In Brazil's geoeconomic division, Goiás belongs to the Centro-Sul, being the northernmost state of the southern portion of Brazil. Located in the east of the Center-West region, adjacent to Brazil's Southeastern region, Goiás lies on the southern portion of the Brazilian Highlands, which are located in the center of the country, it occupies a large plateau, the vast level surface of which stands between 750 and 900 m above sea level and forms the divide between three of Brazil's largest river systems: to the south. Goiás is drained by a tributary of the Paraná River. Other major rivers in the state are the Meia Ponte, Aporé, São Marcos, Corumbá River, Maranhão, Paranã and Preto. None of these rivers is navigable except for short distances by small craft; the state's highest point is Pouso Alto, at 1,676 metres above sea level, in the Chapada dos Veadeiros. Goiás is covered with a woodland savanna known in Brazil as campo cerrado, although there are still tropical forests along the rivers; this cerrado has been diminished in recent years due to cattle raising and soybean farming with great loss of animal life and forest cover.
The climate of the plateau is tropical. Average monthly temperatures vary from 26 °C in the warmest month to 22 °C in the coldest; the year is divided into a dry season. Average annual rainfall is about 1,700 millimetres, but this varies due to elevation and microclimate; some parts of the state, have small remnants of tropical Atlantic forest, that appears around rivers and valleys. The Great Central West Region, consisting of the states of Goiás, Mato Grosso, Mato Grosso do Sul, the Federal District, is among the fastest-growing regions of Brazil; the population of Goiás state tripled in size in the period from 1950 to 1980 and is still growing quickly. However, outside the Federal District and the Goiânia metropolitan region most of Goiás is thinly populated; the chief concentration of settlement is in the southeast, in the area of Goiânia, across the border from Minas Gerais, around the Federal District. See also: History of Goiás The first European exploration of this interior part of Brazil was carried out by expeditions from São Paulo in the 17th century.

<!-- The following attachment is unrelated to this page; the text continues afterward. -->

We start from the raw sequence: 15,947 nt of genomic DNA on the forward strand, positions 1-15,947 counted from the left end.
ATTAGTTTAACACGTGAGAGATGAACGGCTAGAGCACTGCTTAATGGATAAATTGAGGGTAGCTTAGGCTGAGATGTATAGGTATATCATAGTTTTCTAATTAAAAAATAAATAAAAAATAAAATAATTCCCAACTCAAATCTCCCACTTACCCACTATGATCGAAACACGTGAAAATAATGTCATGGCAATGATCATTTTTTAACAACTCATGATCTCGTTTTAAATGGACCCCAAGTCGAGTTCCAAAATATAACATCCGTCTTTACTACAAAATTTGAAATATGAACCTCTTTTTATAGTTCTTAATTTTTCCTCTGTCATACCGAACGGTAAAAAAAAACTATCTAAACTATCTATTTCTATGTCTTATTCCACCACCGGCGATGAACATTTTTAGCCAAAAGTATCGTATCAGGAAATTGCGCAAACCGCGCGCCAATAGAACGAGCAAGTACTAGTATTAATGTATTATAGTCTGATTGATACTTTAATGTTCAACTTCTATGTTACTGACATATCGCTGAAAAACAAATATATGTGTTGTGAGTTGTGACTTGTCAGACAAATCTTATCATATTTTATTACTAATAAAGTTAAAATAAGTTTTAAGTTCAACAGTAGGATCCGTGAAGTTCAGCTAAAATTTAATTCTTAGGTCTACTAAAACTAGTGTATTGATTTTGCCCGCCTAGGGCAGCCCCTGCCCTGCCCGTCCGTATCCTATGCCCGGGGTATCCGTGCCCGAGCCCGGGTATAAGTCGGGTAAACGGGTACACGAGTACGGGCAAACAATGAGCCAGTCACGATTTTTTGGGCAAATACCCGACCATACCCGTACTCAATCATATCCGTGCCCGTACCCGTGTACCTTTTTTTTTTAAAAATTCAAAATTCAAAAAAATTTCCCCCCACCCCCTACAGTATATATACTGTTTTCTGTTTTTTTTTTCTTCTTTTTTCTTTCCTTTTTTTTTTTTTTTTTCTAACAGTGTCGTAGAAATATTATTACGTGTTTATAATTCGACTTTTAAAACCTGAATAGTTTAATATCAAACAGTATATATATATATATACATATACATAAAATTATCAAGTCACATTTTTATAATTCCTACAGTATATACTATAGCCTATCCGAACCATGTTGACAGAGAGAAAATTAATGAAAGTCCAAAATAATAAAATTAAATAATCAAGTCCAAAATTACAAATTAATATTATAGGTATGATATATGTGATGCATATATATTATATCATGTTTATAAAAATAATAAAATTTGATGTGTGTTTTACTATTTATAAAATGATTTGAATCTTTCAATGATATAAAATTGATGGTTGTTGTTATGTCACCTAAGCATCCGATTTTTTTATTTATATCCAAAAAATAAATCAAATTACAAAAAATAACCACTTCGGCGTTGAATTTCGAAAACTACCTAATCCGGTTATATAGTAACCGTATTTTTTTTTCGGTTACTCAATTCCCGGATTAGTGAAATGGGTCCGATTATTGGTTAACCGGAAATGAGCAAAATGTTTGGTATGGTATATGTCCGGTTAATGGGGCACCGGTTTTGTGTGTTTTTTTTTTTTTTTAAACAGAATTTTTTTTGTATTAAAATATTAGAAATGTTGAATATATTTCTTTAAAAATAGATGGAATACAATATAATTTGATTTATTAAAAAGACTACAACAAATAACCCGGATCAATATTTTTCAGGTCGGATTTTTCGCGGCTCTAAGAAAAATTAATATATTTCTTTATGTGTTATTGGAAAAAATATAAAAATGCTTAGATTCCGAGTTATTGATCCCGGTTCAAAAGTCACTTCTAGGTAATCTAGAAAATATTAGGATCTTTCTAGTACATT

Gold was discovered in the gravel of a tributary of the Araguaia River by the bandeirante Bartolomeu Bueno da Silva in 1682. The settlement he founded there, called Santa Anna, became the colonial town of Goiás Velho, the former state capital. In 1744 the large inland area, much of it still unexplored by Europeans, was made a Captaincy General, in 1822 it became a province of the empire of Brazil, it became a state in 1889. The Brazilian constitution of 1891 specified that the nation's capital should be moved to the Brazilian Highlands, in 1956 Goiás was selected as the site for the federal district and capital national, Brasília; the seat of the federal government was moved to Brasília in 1960. Goiânia, the largest city and capital was planned in 1933 to replace the old, inaccessible former state capital of Goiás, 110 kilometres northwest. In 1937 the state government moved there, in 1942 the official inauguration was held. Goiânia is now one of the fastest growing cities in Brazil and one of the most livable cities in the country..
It stands out as both an industrial center and as a cultural center for country culture and music, known as Sertanejo. Due to the large territory of the state, over 600,000 square kilometres, communications were very difficult; the northern part of the state began to feel abandoned by the southern government and began a movement for separation. Local political leaders, many of whom were large landowners and were eager to gain important positions such as governor or senator and financial gain with the construction of a new capital encouraged the movement. In 1989 the northern half of Goiás became. According to the IBGE of 2010, there were 6,004,045 people residing in the state; the population density was 16.9 inh./km2. Ur